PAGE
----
The iPhone and the iPod touch have the potential to be among the greatest innovations in the educational process ever. As more and more educational apps are developed that take advantage of the computing power and the touchscreen of the iPhone and the iPod touch are released they are reaching a critical mass as a tool for learning. They’re great for secular education but they can also be a huge addition to religious education as well. I carry two different versions of the Bible on my iPhone and enjoy having the ability to reference them with ease. I have an application that will “chant” various Torah portions. And more and more apps are on the way. Here’s a good example.
With the Jewish festival of Passover approaching I was pleased to see a new app that focuses on one of the hallmarks of the Passover seder — The Four Questions. The app comes from Behrman House, a long-standing leader in Jewish educational materials. I grew up on Behrman House’s books and we use many of them in our school. I was happy to see them move into this arena. This is their first release of an iPhone app and they’ve done a rather nice job with it in my opinion. Let’s take a look.
A bit of background if I may. The Passover Seder is a festive meal that focuses on telling the story of the biblical Exodus from Egypt. The entire meal is, from one perspective, a pedagogical tool intended to get, and keep, the attention of children so that they will be engaged in hearing this story that is so central to the Jewish community. The result is a meal with unusual foods and rituals. Originally the hope was that one of the kids wold notice this fact and ask “Why is tonight’s meal different?” From there the leader of the service/story-telling (Seder) could respond, “I’m glad you asked… let me tell you a story.” (After all, aren’t we all more interested when the answer is the answer to our own question??)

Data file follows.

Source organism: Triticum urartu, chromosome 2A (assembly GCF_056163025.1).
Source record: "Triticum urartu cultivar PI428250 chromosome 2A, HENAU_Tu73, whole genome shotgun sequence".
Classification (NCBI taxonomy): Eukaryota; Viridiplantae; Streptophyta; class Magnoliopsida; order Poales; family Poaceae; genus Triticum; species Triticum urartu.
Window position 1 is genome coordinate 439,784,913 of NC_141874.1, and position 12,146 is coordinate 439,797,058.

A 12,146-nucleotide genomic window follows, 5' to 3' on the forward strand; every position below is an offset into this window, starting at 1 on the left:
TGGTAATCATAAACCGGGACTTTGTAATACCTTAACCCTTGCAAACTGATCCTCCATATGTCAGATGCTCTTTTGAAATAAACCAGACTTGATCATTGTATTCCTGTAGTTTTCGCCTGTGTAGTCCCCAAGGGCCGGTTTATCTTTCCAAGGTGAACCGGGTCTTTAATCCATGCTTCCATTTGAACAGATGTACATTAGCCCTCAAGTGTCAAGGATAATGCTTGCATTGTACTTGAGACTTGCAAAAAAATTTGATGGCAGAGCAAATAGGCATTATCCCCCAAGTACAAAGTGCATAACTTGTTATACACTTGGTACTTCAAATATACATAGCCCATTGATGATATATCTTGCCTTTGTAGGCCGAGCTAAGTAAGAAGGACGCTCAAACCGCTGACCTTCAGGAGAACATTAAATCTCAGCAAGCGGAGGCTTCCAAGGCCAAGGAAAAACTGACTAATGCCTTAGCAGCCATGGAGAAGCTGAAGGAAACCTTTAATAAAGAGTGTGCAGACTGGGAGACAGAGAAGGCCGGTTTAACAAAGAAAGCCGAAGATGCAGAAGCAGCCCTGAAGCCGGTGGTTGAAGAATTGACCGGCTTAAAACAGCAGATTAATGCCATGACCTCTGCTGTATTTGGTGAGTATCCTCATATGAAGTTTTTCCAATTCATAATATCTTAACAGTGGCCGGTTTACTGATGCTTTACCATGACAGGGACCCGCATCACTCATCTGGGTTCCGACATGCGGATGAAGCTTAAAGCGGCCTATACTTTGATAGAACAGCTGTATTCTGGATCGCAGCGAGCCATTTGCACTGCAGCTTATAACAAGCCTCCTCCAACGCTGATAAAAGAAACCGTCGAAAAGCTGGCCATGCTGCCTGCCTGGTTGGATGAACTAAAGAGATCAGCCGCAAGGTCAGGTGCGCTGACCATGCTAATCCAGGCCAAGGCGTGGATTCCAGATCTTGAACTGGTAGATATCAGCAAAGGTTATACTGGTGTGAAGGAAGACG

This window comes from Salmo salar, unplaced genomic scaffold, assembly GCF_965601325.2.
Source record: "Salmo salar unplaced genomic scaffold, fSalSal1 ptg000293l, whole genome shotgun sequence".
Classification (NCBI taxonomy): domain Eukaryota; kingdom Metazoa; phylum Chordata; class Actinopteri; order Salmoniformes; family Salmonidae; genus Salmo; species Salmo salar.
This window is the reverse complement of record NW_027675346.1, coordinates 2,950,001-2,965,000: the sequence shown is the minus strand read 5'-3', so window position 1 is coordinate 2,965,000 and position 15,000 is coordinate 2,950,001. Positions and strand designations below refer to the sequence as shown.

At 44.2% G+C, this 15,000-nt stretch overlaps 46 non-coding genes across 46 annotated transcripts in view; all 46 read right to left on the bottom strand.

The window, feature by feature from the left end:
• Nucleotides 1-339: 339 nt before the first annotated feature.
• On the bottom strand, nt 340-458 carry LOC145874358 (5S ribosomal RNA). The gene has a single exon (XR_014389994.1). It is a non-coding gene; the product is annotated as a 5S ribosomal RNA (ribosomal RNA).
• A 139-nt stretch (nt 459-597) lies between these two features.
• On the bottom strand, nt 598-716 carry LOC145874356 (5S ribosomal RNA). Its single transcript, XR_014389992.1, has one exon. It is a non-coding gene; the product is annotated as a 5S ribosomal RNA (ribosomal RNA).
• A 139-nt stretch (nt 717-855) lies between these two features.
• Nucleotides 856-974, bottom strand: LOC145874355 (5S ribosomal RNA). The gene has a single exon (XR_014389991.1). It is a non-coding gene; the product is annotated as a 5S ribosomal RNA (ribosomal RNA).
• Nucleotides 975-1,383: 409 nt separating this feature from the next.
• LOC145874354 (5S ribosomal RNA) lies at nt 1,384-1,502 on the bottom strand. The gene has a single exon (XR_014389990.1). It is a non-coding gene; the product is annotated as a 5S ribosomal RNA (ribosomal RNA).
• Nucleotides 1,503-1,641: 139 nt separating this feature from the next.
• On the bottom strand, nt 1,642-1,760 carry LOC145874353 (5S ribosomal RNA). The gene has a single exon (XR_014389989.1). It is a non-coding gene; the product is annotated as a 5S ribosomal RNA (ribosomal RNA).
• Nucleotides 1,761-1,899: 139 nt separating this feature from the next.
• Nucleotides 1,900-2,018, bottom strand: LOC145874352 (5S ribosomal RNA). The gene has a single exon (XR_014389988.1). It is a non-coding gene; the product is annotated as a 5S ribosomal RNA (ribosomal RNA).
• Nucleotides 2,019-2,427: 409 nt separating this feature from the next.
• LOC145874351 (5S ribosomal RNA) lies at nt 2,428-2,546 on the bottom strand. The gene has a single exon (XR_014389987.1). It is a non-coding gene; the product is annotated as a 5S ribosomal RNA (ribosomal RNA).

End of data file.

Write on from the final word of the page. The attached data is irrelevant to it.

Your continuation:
At some point this informal questioning became ritualized into what is now known as the Four Questions. It has since become one of the most familiar parts of the service. Traditionally the youngest person around the table who is able to recite the Four Questions is the one to do so. That’s where Behrman House’s app iMahNishtanah comes in.
The app has four sections. One lets you practice reading, one lets you record yourself reading, one lets you practice learning the words of the Four Questions and their translations via flash cards and finally there is an activities area with two different “games”.
Word by word you can make your way through the words and their meaning. This is a wonderful dimension of the app since it sends the subtext that simply memorizing the words is nice but understanding what they mean is far, far better.
Finally there are two activities that take the learning of words a bit further. In the first a voice utters one of the words in the Four Questions and then lets the user select which word out of six they just heard.
In all the app does a good job of helping kids (and adults) learn how to read/chant the Four Questions and what the words mean. Behrman House clearly decided to make the app simple to use and had enough basic content for learning the Four Questions without adding in so much content that it might become overwhelming Overall the approach works and I have already recommended the app to a number of my customers.